I gotta give Mr. Big credit; while all their fellow 80’s leftovers were trying to change up their sound on the fly in an attempt to stay relevant, these guys pumped out a record in 1993 that showed no signs of being anything other than what they had always been. Bump Ahead was pure melodic rock punctuated by a lot of excessive noodling by its highly regarded musicians. Even during the alternative overthrow they got some airplay thanks to their cover of Cat Stevens’ “Wild World” (see the honorable mentions for that one), but it was this different number featuring Billy Sheehan’s rolling bass that really drew me in. Billy ticks some people off because his playing isn’t traditional, and in truth I found it distracting at times when he was in David Lee Roth’s band, but in Mr. Big it all seemed to come together. As always the backing harmonies are a major strength of this band and they totally carry the chorus here. Funny how I thought these guys would be done after two albums back when they first debuted and yet they persist today, still pumping out the same classic style. Guess I can thank Japan for never letting this stuff go completely out of style.



Thanks mostly to The Sundays and Mazzy Star (more on them later), I got really into this kind of cloud-riding, female-fronted, jangle pop back in the early 90’s. I found it was perfect for those moods when I needed something not so loud but still wanted something with a little more aura to it than say country or even adult contemporary acts like Shawn Colvin. Cocteau Twins fit nicely into this category, given this track and the way vocalist Elizabeth Fraser’s voice just sort of floats on top of everything like it’s lazing down a river of lightly strumming guitars.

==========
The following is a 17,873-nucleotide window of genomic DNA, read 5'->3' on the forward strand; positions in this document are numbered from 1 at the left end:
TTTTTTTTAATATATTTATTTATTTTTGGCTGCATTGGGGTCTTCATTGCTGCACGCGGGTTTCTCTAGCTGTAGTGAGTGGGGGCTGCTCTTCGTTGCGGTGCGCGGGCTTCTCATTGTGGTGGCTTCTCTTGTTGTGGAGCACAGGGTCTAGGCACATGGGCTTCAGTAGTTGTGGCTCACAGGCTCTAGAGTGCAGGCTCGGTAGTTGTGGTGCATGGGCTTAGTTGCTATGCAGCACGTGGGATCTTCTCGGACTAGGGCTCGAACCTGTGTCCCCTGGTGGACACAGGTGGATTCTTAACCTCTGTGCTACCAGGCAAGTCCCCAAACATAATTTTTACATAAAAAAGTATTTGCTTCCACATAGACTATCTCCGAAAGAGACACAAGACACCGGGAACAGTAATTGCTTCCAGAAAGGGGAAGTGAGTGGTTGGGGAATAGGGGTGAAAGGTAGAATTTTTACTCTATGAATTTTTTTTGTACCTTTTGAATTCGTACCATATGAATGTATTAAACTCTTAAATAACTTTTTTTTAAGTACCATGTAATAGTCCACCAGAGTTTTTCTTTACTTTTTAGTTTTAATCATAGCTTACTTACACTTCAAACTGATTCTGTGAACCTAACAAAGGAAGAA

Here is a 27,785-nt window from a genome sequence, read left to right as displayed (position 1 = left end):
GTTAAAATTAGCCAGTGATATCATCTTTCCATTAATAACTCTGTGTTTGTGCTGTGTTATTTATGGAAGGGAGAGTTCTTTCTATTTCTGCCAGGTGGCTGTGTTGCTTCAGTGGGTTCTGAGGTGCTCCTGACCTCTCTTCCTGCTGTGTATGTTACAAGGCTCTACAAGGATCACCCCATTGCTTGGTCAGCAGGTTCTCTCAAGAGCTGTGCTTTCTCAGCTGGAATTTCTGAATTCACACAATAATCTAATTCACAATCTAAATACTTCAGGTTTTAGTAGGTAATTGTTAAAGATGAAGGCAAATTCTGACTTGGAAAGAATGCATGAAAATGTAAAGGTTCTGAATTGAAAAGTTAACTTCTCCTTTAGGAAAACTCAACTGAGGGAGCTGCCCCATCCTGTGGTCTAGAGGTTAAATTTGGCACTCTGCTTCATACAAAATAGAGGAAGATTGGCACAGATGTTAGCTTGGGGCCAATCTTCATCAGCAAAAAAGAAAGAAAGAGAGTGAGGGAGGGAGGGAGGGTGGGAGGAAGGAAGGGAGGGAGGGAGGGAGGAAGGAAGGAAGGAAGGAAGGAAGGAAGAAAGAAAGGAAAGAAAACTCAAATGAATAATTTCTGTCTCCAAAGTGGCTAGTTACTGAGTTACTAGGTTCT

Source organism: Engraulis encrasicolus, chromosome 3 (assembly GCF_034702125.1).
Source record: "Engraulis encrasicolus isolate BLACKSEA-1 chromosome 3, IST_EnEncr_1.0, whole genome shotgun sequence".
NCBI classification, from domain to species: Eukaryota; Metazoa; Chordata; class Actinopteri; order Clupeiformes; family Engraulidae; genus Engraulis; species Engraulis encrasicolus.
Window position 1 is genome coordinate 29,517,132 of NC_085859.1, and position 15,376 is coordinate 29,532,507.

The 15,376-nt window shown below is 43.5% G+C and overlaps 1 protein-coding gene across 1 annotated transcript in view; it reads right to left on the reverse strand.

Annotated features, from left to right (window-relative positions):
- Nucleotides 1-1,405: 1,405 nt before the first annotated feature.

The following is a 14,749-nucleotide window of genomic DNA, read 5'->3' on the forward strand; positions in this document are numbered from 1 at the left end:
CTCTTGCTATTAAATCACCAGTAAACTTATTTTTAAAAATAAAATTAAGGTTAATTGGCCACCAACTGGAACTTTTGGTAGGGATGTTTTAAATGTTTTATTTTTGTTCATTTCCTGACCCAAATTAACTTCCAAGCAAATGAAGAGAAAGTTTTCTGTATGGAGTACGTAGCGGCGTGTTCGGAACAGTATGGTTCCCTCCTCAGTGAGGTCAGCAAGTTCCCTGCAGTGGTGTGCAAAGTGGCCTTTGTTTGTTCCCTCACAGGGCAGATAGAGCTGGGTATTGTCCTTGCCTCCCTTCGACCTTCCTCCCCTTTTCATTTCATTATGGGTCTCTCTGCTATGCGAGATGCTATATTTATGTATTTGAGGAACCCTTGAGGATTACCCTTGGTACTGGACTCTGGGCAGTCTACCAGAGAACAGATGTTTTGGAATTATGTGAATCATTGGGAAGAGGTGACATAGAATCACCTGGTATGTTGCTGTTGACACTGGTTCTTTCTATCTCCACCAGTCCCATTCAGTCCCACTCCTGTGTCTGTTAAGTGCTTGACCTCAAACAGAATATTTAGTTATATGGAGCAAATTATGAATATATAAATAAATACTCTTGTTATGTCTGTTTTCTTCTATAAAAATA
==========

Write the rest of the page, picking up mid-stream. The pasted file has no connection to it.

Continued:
Here’s another caught-in-the-middle act that starts off with a base sound very reminiscent of Illusion-era GNR (check out ballad “Almost There” for proof), but who played around with song structures kinda like Faith No More at times. They also dabbled a bit in the electronic end of things, as evidenced by this extended remix of their above named “hit” (complete with trippy video), which starts out like it wants to be some dance club track before letting the guitars get back in on the fun. The best thing I could probably say about the early 90’s was that it was completely open territory in regards to what record labels – major record labels – were willing to take a shot on. Sure they signed more than enough Nirvana and Alice In Chains knockoffs, but they also threw shit like Rage Against The Machine and the Chili Peppers against the wall to see what would stick. These guys never made it big, but at least they flamed out on their own terms, trying something kinda unique. Gotta respect that.


There we go. Ten down and a mere one hundred and ninety to go. That should put us on pace to finish sometime around, ohhhh… late March? What the hell, it’s a long winter and we got nothing else to do anyway, right? Whatever, enjoy. I look forward to the feedback.